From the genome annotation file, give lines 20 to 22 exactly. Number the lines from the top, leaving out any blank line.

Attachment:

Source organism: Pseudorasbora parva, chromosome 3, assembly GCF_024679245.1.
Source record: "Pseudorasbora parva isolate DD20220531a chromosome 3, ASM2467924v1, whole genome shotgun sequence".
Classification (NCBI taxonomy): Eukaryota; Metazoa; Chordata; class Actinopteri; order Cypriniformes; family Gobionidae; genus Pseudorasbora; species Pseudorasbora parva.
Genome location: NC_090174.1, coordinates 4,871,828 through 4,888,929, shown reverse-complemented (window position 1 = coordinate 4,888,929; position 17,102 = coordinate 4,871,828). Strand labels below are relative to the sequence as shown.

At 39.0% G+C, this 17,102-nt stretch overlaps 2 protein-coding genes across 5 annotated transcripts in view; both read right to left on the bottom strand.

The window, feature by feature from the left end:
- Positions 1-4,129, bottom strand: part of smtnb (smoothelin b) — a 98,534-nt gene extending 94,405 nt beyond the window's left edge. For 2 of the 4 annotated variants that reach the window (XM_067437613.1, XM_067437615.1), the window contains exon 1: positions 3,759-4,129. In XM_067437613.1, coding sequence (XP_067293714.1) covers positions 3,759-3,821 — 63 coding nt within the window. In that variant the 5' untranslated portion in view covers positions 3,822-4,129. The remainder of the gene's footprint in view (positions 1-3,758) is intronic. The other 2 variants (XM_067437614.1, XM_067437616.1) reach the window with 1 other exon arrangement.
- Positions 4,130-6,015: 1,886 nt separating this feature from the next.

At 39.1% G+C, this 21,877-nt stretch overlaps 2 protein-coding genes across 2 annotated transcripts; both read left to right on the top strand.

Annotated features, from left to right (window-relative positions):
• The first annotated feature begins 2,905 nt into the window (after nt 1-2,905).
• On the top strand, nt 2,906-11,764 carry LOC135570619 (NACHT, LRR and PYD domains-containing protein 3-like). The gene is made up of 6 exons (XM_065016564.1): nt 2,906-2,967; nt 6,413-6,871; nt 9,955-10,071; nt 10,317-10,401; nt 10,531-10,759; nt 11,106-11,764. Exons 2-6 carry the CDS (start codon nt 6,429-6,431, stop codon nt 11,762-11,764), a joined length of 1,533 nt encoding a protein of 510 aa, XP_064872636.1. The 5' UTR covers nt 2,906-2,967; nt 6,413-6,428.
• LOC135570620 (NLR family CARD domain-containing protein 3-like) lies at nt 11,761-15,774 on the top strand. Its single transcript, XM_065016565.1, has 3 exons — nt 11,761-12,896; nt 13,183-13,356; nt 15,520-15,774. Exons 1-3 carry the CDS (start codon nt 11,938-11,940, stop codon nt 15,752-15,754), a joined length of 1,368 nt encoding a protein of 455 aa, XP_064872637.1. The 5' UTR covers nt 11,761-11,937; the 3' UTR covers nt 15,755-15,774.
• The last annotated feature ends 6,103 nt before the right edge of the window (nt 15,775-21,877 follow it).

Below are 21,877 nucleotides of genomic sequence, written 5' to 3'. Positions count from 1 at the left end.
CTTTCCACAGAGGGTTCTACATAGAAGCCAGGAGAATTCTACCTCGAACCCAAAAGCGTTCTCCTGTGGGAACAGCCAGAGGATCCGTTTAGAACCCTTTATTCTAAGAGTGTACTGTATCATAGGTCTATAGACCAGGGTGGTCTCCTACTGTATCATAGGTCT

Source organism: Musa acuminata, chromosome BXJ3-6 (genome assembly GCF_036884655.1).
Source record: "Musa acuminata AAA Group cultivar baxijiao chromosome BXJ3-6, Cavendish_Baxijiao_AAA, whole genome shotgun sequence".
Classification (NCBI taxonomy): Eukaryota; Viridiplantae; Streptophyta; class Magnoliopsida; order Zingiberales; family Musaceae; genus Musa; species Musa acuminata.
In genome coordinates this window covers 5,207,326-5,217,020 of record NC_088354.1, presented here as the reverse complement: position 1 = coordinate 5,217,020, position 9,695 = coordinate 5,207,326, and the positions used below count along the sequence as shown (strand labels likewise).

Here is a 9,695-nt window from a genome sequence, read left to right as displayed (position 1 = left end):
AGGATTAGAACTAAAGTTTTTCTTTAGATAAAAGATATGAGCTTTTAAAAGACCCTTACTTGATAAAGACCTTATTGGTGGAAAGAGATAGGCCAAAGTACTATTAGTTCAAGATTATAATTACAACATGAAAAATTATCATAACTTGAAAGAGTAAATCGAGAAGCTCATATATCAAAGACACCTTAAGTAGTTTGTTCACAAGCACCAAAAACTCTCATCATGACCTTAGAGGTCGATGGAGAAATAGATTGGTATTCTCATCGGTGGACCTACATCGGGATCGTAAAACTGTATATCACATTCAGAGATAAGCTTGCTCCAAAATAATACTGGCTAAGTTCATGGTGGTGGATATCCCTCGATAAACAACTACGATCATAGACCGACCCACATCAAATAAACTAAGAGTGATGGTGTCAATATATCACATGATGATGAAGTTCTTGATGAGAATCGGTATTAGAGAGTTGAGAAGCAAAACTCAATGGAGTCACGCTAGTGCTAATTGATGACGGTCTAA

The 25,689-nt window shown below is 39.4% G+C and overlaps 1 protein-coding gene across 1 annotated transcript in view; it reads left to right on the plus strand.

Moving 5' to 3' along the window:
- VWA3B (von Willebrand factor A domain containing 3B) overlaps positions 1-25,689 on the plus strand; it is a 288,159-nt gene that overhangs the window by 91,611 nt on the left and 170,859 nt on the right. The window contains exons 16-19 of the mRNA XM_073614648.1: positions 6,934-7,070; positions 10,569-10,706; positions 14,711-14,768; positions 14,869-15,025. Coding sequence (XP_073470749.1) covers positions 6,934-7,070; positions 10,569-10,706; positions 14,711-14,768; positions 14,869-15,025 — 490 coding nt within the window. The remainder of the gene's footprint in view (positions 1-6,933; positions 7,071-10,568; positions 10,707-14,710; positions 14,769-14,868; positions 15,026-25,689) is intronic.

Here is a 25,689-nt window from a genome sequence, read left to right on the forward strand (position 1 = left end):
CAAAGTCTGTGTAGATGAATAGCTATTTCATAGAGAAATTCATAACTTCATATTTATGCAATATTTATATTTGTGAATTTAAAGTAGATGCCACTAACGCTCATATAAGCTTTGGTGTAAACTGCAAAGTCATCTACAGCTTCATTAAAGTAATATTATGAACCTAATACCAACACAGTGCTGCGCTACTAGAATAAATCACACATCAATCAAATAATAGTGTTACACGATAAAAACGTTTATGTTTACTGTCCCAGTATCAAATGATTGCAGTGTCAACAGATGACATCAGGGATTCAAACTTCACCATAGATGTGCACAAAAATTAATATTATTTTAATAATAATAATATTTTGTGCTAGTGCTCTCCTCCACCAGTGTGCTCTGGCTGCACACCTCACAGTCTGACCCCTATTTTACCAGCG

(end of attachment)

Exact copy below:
In genome coordinates this window covers 5,207,326-5,217,020 of record NC_088354.1, presented here as the reverse complement: position 1 = coordinate 5,217,020, position 9,695 = coordinate 5,207,326, and the positions used below count along the sequence as shown (strand labels likewise).

Here is a 9,695-nt window from a genome sequence, read left to right as displayed (position 1 = left end):
AGGATTAGAACTAAAGTTTTTCTTTAGATAAAAGATATGAGCTTTTAAAAGACCCTTACTTGATAAAGACCTTATTGGTGGAAAGAGATAGGCCAAAGTACTATTAGTTCAAGATTATAATTACAACATGAAAAATTATCATAACTTGAAAGAGTAAATCGAGAAGCTCATATATCAAAGACACCTTAAGTAGTTTGTTCACAAGCACCAAAAACTCTCATCATGACCTTAGAGGTCGATGGAGAAATAGATTGGTATTCTCATCGGTGGACCTACATCGGGATCGTAAAACTGTATATCACATTCAGAGATAAGCTTGCTCCAAAATAATACTGGCTAAGTTCATGGTGGTGGATATCCCTCGATAAACAACTACGATCATAGACCGACCCACATCAAATAAACTAAGAGTGATGGTGTCAATATATCACATGATGATGAAGTTCTTGATGAGAATCGGTATTAGAGAGTTGAGAAGCAAAACTCAATGGAGTCACGCTAGTGCTAATTGATGACGGTCTAA